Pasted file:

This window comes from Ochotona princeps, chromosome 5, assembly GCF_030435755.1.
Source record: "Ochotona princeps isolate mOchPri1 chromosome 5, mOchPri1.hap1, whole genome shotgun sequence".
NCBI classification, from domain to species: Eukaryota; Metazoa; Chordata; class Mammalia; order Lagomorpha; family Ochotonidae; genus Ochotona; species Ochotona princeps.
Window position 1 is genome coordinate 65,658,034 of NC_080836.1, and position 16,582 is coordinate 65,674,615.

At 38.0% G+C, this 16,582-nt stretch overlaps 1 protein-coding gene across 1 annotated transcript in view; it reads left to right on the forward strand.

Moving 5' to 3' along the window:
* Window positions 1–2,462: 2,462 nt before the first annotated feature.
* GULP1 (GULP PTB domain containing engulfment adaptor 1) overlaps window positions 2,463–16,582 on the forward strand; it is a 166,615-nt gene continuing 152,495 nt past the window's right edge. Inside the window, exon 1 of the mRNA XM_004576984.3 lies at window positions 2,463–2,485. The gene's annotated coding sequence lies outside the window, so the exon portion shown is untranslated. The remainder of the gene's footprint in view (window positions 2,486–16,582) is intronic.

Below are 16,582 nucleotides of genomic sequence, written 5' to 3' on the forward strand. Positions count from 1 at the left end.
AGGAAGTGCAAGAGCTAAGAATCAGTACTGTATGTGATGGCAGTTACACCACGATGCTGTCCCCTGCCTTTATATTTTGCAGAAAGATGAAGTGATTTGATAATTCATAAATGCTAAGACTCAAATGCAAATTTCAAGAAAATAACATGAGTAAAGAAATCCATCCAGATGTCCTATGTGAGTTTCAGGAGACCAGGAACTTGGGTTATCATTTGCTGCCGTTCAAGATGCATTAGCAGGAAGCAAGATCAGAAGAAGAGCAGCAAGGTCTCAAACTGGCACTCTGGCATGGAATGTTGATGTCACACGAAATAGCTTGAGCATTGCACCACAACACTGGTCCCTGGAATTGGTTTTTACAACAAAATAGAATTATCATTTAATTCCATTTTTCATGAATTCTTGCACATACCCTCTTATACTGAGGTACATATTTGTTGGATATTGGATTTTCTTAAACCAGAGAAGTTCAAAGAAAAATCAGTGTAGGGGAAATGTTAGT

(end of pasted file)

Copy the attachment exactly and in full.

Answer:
This window comes from Ochotona princeps, chromosome 5, assembly GCF_030435755.1.
Source record: "Ochotona princeps isolate mOchPri1 chromosome 5, mOchPri1.hap1, whole genome shotgun sequence".
NCBI classification, from domain to species: Eukaryota; Metazoa; Chordata; class Mammalia; order Lagomorpha; family Ochotonidae; genus Ochotona; species Ochotona princeps.
Window position 1 is genome coordinate 65,658,034 of NC_080836.1, and position 16,582 is coordinate 65,674,615.

At 38.0% G+C, this 16,582-nt stretch overlaps 1 protein-coding gene across 1 annotated transcript in view; it reads left to right on the forward strand.

Moving 5' to 3' along the window:
* Window positions 1–2,462: 2,462 nt before the first annotated feature.
* GULP1 (GULP PTB domain containing engulfment adaptor 1) overlaps window positions 2,463–16,582 on the forward strand; it is a 166,615-nt gene continuing 152,495 nt past the window's right edge. Inside the window, exon 1 of the mRNA XM_004576984.3 lies at window positions 2,463–2,485. The gene's annotated coding sequence lies outside the window, so the exon portion shown is untranslated. The remainder of the gene's footprint in view (window positions 2,486–16,582) is intronic.

Below are 16,582 nucleotides of genomic sequence, written 5' to 3' on the forward strand. Positions count from 1 at the left end.
AGGAAGTGCAAGAGCTAAGAATCAGTACTGTATGTGATGGCAGTTACACCACGATGCTGTCCCCTGCCTTTATATTTTGCAGAAAGATGAAGTGATTTGATAATTCATAAATGCTAAGACTCAAATGCAAATTTCAAGAAAATAACATGAGTAAAGAAATCCATCCAGATGTCCTATGTGAGTTTCAGGAGACCAGGAACTTGGGTTATCATTTGCTGCCGTTCAAGATGCATTAGCAGGAAGCAAGATCAGAAGAAGAGCAGCAAGGTCTCAAACTGGCACTCTGGCATGGAATGTTGATGTCACACGAAATAGCTTGAGCATTGCACCACAACACTGGTCCCTGGAATTGGTTTTTACAACAAAATAGAATTATCATTTAATTCCATTTTTCATGAATTCTTGCACATACCCTCTTATACTGAGGTACATATTTGTTGGATATTGGATTTTCTTAAACCAGAGAAGTTCAAAGAAAAATCAGTGTAGGGGAAATGTTAGT